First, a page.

Dan Carsen


Dan Carsen is our health and science reporter. He’s been a science teacher, a teacher trainer, a newspaper reporter, a radio commentator, and an editor at an educational publishing house. His writing and reporting have won numerous regional and national awards. His outside interests include basketball, sailing, percussion, raptors, and seeking REM brainwaves.

Teaching Bleeding Control as a Survival Strategy

Recent mass shootings have prompted more than thoughts, prayers, and debates about guns. They’ve also sparked interest in ways to keep people alive in critical moments after a shooting. By teaching regular people to stop the bleeding, just as with CPR or the Heimlich maneuver, people can save lives.

2018 Governor’s Race: Sue Bell Cobb

Sue Bell Cobb was the first woman to be elected Chief Justice of the Alabama Supreme Court. Now the Evergreen native has her sights set on the governor’s office. Her conversation with WBHM’s Dan Carsen starts with a horrific event from Cobb’s days as a county judge when a man who’d appeared in her court firebombed her house.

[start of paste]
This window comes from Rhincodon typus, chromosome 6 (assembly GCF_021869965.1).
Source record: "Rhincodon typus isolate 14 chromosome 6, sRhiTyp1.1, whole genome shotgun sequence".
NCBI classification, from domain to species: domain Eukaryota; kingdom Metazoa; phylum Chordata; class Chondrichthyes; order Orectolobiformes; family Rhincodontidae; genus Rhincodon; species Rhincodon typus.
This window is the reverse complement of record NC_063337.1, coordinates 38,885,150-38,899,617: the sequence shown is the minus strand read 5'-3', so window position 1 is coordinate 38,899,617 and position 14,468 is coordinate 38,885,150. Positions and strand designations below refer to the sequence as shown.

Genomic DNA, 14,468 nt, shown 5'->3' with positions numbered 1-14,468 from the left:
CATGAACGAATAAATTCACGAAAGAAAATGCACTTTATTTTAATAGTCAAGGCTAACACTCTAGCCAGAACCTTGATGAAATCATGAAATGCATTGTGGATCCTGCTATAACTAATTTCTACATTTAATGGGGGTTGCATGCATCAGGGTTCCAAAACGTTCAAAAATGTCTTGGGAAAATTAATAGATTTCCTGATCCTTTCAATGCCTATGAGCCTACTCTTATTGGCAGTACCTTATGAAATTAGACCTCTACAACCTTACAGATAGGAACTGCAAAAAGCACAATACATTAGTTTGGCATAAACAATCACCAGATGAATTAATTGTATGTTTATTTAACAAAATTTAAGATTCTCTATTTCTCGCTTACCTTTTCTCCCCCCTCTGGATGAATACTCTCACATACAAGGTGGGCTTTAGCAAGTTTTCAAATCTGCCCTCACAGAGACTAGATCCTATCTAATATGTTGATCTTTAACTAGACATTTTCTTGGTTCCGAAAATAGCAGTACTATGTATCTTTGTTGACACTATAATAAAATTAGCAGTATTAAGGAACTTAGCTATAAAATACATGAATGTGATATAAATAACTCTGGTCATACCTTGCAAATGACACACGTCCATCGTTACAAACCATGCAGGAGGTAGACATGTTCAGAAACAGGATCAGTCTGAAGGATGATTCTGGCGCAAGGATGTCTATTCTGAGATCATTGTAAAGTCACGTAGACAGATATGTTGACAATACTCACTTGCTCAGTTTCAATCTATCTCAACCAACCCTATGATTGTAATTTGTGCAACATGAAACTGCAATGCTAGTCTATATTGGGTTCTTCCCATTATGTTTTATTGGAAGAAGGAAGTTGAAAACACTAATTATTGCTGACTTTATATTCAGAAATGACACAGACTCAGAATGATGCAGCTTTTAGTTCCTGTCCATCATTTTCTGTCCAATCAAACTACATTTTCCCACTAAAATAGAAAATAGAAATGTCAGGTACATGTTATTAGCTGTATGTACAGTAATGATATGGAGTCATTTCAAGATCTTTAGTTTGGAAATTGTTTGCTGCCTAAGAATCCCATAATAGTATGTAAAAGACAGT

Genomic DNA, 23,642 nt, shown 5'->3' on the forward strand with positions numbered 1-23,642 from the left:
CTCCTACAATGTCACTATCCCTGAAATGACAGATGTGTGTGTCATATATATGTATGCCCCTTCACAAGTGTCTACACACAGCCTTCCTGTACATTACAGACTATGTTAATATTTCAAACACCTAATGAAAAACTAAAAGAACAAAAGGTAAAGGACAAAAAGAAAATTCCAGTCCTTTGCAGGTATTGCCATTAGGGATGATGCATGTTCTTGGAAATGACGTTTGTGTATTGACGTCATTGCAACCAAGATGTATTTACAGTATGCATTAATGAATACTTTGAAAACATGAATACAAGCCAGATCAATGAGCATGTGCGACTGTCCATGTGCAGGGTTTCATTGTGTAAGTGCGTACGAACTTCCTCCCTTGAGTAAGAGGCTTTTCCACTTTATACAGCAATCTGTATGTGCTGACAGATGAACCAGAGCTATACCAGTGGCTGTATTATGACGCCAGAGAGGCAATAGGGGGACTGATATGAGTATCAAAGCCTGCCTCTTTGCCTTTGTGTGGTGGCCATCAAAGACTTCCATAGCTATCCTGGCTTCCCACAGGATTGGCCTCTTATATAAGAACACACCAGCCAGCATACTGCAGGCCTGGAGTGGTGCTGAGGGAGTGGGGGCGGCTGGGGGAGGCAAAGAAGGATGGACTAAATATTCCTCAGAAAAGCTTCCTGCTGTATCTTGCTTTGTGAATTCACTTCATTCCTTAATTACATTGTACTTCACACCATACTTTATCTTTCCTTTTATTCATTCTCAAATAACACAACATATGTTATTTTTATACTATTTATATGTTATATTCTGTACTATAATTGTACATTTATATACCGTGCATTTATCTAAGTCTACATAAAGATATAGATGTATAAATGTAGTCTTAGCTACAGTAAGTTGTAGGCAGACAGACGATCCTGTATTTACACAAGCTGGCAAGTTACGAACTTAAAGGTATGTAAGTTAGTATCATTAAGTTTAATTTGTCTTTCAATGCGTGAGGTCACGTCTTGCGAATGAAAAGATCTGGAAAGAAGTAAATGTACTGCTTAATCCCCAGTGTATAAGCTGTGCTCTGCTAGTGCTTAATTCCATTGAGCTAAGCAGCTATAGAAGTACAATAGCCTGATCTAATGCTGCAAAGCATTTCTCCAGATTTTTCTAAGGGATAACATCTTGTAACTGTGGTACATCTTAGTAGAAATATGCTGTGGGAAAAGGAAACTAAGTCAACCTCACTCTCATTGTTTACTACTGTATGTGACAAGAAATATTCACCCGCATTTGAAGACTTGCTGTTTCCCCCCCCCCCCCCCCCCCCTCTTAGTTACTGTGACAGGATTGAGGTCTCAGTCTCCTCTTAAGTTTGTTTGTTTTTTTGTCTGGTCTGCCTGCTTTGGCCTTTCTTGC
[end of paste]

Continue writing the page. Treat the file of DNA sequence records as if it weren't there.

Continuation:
Viruses Could Trigger Early Gray Hair

A new UAB study looking at stem cells in mice might have nudged scientists toward a better understanding of one of the often-dreaded realities of aging: gray hair. The study published last week suggests certain types of infections can start or speed up the hair-graying process in mice. UAB biologists found that triggering some of the animals’ […]

Living History: Nurse to George Washington Carver an Inventor Herself

Meloneze Robinson of Tuskegee has witnessed history, and as a nurse, she's made some of her own. She cared for inventor George Washington Carver at the end of his life. Fifteen years later, she patented a surgical device after assisting with amputations at the former Tuskegee Veterans Hospital.